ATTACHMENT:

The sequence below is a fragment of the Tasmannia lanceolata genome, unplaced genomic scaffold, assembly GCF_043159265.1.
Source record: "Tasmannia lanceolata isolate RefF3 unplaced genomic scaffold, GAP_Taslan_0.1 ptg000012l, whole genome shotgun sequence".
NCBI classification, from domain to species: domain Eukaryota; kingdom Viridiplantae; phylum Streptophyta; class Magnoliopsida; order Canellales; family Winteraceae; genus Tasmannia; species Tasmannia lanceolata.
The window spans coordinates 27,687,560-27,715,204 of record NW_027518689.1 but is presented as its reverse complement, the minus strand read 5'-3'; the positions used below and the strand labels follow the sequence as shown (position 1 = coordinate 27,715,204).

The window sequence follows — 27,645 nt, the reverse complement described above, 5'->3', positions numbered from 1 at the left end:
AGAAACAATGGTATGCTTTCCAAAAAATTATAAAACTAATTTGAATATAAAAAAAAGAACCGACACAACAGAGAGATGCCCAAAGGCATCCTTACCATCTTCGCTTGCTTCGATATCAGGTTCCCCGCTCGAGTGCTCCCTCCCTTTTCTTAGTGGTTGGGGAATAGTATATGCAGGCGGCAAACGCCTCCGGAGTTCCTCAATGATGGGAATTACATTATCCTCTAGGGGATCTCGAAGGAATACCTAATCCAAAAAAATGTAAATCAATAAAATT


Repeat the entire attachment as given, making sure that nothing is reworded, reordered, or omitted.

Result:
The sequence below is a fragment of the Tasmannia lanceolata genome, unplaced genomic scaffold, assembly GCF_043159265.1.
Source record: "Tasmannia lanceolata isolate RefF3 unplaced genomic scaffold, GAP_Taslan_0.1 ptg000012l, whole genome shotgun sequence".
NCBI classification, from domain to species: domain Eukaryota; kingdom Viridiplantae; phylum Streptophyta; class Magnoliopsida; order Canellales; family Winteraceae; genus Tasmannia; species Tasmannia lanceolata.
The window spans coordinates 27,687,560-27,715,204 of record NW_027518689.1 but is presented as its reverse complement, the minus strand read 5'-3'; the positions used below and the strand labels follow the sequence as shown (position 1 = coordinate 27,715,204).

The window sequence follows — 27,645 nt, the reverse complement described above, 5'->3', positions numbered from 1 at the left end:
AGAAACAATGGTATGCTTTCCAAAAAATTATAAAACTAATTTGAATATAAAAAAAAGAACCGACACAACAGAGAGATGCCCAAAGGCATCCTTACCATCTTCGCTTGCTTCGATATCAGGTTCCCCGCTCGAGTGCTCCCTCCCTTTTCTTAGTGGTTGGGGAATAGTATATGCAGGCGGCAAACGCCTCCGGAGTTCCTCAATGATGGGAATTACATTATCCTCTAGGGGATCTCGAAGGAATACCTAATCCAAAAAAATGTAAATCAATAAAATT